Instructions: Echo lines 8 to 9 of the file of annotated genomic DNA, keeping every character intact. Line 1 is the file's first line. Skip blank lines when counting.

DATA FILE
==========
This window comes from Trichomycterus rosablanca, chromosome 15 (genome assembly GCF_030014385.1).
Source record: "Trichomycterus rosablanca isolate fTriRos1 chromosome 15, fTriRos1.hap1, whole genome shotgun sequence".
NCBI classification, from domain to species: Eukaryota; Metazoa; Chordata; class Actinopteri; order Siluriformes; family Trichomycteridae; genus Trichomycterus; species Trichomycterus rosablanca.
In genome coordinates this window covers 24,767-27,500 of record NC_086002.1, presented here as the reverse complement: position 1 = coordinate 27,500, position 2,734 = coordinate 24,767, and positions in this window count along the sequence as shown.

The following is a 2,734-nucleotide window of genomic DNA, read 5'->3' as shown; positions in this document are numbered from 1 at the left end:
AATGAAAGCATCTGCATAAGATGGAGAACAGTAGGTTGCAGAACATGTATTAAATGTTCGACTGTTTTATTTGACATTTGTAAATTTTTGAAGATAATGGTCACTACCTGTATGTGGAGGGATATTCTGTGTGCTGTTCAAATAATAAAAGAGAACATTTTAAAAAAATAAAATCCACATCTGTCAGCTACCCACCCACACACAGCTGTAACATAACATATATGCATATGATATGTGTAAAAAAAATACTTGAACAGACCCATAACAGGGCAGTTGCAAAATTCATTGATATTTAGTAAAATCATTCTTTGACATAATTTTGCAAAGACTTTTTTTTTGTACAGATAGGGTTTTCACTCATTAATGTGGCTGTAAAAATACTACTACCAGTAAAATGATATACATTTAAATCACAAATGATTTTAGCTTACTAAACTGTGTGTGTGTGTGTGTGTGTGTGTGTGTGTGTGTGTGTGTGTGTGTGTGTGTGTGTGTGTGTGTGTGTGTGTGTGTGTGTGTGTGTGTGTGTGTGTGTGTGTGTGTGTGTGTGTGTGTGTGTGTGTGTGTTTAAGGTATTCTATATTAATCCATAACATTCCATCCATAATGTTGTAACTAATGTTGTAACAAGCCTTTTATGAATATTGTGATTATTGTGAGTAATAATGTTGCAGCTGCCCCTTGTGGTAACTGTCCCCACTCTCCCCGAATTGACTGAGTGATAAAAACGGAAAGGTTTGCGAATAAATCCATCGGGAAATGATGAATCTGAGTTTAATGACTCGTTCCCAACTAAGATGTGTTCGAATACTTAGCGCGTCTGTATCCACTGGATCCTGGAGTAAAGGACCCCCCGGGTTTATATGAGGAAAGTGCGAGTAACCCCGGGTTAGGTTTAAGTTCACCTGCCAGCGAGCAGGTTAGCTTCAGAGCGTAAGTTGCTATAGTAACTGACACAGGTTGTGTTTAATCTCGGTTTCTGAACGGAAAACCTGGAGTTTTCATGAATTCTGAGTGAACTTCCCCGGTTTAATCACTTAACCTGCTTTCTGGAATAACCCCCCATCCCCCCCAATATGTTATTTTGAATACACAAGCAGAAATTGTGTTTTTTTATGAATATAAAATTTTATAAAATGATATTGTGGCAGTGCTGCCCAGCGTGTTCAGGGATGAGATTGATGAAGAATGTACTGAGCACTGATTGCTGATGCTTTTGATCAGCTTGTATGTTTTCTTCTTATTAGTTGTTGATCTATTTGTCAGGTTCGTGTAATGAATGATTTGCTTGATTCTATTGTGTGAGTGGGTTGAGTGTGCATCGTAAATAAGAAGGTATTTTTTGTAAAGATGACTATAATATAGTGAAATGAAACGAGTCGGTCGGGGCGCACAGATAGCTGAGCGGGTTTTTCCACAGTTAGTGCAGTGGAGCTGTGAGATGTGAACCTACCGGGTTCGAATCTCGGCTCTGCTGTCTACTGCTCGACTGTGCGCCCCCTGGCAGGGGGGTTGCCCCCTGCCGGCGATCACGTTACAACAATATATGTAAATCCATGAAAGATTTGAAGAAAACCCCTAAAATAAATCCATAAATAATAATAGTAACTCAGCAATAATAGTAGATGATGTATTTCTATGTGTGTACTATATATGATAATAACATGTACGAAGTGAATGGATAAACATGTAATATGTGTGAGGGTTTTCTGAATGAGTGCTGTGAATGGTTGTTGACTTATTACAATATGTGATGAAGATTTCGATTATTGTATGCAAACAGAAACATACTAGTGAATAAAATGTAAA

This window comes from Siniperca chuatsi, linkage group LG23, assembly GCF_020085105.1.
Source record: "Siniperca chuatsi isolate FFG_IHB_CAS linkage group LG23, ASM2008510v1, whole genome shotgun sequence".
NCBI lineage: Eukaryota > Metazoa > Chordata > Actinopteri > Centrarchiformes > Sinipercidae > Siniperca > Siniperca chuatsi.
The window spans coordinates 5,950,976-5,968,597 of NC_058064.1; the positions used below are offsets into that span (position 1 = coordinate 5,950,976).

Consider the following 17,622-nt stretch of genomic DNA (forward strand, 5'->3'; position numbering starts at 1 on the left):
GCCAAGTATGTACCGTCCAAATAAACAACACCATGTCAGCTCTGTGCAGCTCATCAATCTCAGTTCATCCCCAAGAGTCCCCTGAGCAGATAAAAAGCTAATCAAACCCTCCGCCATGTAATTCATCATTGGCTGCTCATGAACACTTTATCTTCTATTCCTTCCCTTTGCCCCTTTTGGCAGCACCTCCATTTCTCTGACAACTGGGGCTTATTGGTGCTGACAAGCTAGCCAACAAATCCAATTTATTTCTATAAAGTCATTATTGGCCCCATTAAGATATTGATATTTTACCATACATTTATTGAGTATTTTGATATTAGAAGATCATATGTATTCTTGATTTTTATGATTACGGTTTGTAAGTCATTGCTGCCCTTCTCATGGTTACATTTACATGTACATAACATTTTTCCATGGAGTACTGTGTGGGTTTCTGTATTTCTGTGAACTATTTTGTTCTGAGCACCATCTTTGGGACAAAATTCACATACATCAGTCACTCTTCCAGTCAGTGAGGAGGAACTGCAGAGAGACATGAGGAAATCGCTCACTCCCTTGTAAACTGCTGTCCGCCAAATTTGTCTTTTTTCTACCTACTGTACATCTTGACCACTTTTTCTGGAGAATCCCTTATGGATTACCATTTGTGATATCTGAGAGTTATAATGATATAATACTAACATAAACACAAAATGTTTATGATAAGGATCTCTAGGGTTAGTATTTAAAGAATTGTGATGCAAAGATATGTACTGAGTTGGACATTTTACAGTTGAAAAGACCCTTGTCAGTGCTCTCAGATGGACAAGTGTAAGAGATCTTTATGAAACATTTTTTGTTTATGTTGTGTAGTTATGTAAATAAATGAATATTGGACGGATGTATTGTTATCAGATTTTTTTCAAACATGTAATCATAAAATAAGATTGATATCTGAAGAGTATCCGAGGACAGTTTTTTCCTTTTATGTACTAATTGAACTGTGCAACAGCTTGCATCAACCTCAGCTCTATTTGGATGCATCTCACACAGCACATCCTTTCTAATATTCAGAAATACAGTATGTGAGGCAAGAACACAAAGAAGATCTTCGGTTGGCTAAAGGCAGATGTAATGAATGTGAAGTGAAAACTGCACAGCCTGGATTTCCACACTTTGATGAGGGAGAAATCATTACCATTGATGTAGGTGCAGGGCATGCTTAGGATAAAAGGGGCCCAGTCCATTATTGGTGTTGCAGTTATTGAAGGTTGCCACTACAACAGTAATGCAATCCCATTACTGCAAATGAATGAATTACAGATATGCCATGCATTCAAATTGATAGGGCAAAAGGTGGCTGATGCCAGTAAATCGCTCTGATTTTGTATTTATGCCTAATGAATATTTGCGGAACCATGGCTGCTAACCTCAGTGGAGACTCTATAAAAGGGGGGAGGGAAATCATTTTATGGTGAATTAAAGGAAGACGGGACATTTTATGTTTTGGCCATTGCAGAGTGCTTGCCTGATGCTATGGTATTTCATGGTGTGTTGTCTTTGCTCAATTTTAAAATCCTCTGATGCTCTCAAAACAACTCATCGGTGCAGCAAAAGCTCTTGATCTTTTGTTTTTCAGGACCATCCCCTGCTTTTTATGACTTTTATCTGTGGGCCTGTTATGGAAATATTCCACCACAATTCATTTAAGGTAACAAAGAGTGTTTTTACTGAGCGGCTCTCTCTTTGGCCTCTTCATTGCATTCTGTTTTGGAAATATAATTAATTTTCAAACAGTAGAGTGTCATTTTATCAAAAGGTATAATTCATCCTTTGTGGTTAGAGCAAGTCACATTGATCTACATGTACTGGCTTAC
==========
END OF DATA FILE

Source record: "Siniperca chuatsi isolate FFG_IHB_CAS linkage group LG23, ASM2008510v1, whole genome shotgun sequence".
NCBI lineage: Eukaryota > Metazoa > Chordata > Actinopteri > Centrarchiformes > Sinipercidae > Siniperca > Siniperca chuatsi.